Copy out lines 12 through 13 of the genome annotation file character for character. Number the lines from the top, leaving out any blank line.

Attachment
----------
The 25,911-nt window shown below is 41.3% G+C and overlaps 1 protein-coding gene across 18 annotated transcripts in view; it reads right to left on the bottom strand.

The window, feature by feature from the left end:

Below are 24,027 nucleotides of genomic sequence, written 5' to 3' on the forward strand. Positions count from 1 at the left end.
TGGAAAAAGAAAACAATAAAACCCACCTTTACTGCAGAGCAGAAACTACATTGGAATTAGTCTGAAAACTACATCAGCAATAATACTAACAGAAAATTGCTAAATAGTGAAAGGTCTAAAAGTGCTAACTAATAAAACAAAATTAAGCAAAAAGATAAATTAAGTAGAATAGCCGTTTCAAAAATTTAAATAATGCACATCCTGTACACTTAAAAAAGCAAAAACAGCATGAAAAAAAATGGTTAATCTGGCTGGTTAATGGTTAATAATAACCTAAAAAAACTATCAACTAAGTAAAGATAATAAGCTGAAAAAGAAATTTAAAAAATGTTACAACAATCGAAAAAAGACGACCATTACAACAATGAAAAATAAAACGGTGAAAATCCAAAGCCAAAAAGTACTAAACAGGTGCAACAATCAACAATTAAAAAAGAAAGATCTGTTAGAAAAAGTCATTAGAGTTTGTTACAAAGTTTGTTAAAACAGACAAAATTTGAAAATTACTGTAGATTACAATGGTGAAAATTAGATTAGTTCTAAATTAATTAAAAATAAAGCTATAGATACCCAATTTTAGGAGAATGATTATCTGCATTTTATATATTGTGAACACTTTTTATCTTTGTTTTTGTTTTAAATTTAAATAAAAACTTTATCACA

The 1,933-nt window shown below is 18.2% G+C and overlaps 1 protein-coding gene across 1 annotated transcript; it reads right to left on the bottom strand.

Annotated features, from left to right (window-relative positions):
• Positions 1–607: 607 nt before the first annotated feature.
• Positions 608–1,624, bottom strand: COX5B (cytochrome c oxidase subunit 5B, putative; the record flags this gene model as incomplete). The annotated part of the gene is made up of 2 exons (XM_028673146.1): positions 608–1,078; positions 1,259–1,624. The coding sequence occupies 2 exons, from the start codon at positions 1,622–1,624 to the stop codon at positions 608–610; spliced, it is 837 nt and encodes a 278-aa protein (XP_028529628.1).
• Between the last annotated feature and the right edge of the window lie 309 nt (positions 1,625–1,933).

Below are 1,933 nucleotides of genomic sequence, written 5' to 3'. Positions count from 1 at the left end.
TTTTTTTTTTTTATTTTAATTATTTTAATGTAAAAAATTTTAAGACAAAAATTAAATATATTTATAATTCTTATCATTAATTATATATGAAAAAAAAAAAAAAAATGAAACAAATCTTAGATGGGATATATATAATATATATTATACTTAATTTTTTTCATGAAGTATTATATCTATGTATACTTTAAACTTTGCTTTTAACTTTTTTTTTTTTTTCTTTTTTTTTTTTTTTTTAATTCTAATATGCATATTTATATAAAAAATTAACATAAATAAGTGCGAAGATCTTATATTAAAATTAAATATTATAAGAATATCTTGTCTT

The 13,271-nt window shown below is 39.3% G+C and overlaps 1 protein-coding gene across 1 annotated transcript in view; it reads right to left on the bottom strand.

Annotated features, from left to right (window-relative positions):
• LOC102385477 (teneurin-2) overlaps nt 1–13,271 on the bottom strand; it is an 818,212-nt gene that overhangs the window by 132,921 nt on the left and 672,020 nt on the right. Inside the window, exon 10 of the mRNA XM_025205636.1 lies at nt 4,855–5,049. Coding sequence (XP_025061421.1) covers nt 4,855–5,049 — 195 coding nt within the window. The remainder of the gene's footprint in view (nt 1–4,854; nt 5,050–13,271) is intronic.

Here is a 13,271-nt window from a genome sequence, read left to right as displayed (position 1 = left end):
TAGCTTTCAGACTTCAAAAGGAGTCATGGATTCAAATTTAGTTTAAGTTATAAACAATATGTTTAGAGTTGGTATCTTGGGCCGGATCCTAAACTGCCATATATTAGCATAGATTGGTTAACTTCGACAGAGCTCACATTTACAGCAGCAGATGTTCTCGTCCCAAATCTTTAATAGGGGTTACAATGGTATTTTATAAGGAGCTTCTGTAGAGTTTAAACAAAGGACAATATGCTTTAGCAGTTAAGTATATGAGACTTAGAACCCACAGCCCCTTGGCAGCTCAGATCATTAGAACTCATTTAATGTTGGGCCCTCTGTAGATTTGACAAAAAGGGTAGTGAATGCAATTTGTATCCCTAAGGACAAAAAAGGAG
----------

The 13,271-nt window shown below is 39.3% G+C and overlaps 1 protein-coding gene across 1 annotated transcript in view; it reads right to left on the bottom strand.

Annotated features, from left to right (window-relative positions):